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How transactive energy will create a more participatory grid

The first step toward building a clean, modern, transactive grid, according to John Caldwell, Director of Economics at the Edison Electric Institute, could be avoiding the word “transactive.”

“Transactive energy is still a term — if you ask two people what it is, you’ll probably get entirely different answers,” Caldwell said in his opening remarks for a recent webinar, Moving to a More Participatory Grid, sponsored by the Smart Electric Power Alliance (SEPA). “It’s a little bit intimidating to a lot of people, even in our industry, because it’s still being fleshed out.”

But, subbing in the term “participatory” — used throughout the webinar — is not intended to redefine or replace “transactive,” according to Andrew Cotter, SEPA’s Senior Manager of Technical Services, who moderated the session.

Rather, Cotter said, “We are enabling energy industry actors to start using and understanding the concepts of transactive energy without scaring them off with intimidating jargon. It’s a way to say, ‘Look, we are already doing a lot of this; we just need to continue down this path.’ It makes the concept more accessible — more an evolution than a revolution.”

That the grid is changing — hopefully for the better — is now a given of the industry, Caldwell said. The emerging future grid will be different — as generation also transitions from central plants to distributed resources. Customers want and will have more choices in the kinds of energy products and services they want to use.

The SEPA webinar zeroed in on how this evolution is progressing, particularly in California and Hawaii, both states where high levels of solar and other distributed energy resources (DERs) are changing the grid and how customers interact with it. In addition to Caldwell, Mike Florio, a former member of the California Public Utilities Commission and now a Senior Fellow at GridWorks, and Colton Ching, Senior Vice President of Planning and Technology at Hawaiian Electric Company, discussed the different approaches and challenges to transactive energy emerging in these two states.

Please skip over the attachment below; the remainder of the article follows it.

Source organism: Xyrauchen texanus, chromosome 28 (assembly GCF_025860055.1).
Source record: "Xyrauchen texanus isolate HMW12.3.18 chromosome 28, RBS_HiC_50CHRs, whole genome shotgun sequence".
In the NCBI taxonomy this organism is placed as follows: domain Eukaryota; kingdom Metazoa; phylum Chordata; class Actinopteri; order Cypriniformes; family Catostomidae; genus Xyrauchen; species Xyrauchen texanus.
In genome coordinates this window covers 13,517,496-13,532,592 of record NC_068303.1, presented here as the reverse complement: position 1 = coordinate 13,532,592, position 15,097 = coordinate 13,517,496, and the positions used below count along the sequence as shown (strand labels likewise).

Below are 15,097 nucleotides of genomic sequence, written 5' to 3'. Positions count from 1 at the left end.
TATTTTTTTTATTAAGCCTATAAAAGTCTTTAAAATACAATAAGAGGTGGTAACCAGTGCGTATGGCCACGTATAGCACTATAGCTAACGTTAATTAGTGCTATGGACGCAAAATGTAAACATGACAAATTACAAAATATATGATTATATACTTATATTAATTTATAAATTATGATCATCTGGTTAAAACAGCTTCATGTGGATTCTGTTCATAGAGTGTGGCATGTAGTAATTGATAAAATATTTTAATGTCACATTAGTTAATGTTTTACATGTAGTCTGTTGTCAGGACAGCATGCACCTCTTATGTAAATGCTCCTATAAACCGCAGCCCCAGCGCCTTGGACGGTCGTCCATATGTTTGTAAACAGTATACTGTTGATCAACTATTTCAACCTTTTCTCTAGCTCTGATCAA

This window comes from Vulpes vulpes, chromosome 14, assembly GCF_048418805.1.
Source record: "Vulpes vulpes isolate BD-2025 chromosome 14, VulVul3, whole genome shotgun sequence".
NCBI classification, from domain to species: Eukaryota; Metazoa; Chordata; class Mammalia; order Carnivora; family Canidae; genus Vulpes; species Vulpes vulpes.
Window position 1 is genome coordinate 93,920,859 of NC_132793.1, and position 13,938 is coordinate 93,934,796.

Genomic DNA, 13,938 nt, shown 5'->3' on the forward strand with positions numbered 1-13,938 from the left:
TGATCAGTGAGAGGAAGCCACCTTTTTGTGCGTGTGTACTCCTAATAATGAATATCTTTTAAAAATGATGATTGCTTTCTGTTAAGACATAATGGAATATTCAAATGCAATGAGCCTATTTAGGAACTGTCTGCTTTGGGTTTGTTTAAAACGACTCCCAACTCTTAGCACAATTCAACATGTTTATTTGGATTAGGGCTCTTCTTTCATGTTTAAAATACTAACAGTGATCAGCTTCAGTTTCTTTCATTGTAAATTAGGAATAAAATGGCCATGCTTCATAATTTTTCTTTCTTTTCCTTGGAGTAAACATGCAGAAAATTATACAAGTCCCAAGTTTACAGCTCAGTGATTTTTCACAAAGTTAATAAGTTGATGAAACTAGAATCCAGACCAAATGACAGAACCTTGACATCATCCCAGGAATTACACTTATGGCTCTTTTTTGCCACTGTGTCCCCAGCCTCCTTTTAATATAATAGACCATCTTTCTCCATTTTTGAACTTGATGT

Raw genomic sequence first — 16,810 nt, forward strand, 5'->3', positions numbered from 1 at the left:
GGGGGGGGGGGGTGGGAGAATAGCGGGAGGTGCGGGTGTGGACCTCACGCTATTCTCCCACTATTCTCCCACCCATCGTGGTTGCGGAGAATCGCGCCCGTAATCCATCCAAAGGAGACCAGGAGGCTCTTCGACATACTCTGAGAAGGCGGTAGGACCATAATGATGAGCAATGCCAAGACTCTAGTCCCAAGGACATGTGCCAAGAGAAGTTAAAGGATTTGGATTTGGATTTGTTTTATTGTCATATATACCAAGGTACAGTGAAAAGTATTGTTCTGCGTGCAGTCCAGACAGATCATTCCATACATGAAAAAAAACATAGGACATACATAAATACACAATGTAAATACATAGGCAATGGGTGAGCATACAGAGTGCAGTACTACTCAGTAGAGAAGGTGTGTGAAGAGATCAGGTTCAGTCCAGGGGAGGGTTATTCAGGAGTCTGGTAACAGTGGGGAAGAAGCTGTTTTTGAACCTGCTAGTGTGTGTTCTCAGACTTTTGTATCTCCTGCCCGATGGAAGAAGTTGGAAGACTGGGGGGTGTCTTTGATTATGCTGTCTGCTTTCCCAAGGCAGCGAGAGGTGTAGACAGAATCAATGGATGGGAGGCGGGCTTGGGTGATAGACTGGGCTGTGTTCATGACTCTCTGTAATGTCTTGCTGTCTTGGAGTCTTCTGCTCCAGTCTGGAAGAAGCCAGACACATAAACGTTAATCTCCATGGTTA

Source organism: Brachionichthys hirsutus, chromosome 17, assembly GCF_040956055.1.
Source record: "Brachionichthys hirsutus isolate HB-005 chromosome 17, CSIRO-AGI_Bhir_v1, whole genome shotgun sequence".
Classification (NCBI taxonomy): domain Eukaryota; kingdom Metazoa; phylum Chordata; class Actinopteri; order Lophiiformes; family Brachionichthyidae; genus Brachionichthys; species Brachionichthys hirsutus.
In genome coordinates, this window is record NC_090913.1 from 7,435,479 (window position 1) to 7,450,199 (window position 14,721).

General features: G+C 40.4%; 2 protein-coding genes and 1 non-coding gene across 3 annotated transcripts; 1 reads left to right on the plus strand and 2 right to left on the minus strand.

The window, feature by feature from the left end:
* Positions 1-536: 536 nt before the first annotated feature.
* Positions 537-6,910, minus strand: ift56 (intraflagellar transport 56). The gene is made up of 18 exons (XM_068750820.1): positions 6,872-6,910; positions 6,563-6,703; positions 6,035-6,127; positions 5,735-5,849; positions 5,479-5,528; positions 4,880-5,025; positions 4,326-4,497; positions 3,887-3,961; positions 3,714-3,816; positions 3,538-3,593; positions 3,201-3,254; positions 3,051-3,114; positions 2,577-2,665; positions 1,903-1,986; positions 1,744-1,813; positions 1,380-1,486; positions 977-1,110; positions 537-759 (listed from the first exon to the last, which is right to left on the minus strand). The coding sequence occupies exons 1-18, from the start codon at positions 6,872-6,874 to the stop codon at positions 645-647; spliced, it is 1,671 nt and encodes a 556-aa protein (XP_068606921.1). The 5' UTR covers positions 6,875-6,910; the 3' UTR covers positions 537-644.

“Both Hawaii and California have been in this situation where solar plus storage are starting to happen on the grid. (These technologies) were approached as something the grid would figure out,” Florio said. “We have moved from how do we accommodate these things to how do we integrate them so they can provide grid support. We are finding out there is a lot of value we weren’t capturing.”

Capturing value — for individual customers and the grid — is a key driver for a range of issues related to transactive energy and the participatory grid that will make it possible.

Caldwell believes getting from the current, already-changing grid to a future in which customers have a range of options for participating in energy transactions will unfold in three stages. Stage 1 begins with the introduction of time of use (TOU) or other time-varying rates. Stage 2 adds locational value to rate design — so what you pay depends not only on the time you use energy, but where on a distribution system you use it.

Getting to a Participatory Grid in Three Stages (Source: John Caldwell, Edison Electric Institute.

Stage 3 is where the grid gets truly participatory, allowing customers to buy or sell energy or grid support services at the distribution or even wholesale level, he said.

“In the first two steps, the transaction is still happening with a central agent, which is probably the utility,” Caldwell said. “In Stage 3, the party at the other end (of the transaction) is a person, company or microgrid. The grid does not go away; it allows the transaction to occur.”

Florio agreed that TOU rates,which California is preparing to roll out in 2019, are a major catalyst for customer participation in energy markets. Traditionally, he said, the only way for customers to save money on their electric bills has been to simply use less electricity. Time of use rates — coupled with DERs such as solar, storage or electric vehicles (EVs) — provide “more options for customers to be more participative in their energy activities,” he said.

For example, low mid-day TOU rates could encourage EV owners to charge their vehicles in the early afternoon, when cheap, excess solar power may be available.

But, he said, “the first thing you need to do is clear away the barriers that (prevent) parties from participating. Interconnection rules are important. California spent years refining interconnection — how customer can attach devices to the grid. It’s a huge barrier if you don’t get it right. And you don’t do it once and it’s done. As technology gets more complex, (interconnection) changes.”

Ching agreed that getting the technology and regulations right is ongoing and critical. On the technology side, he sees a major gap in the communications networks that will support customer participation in the grid.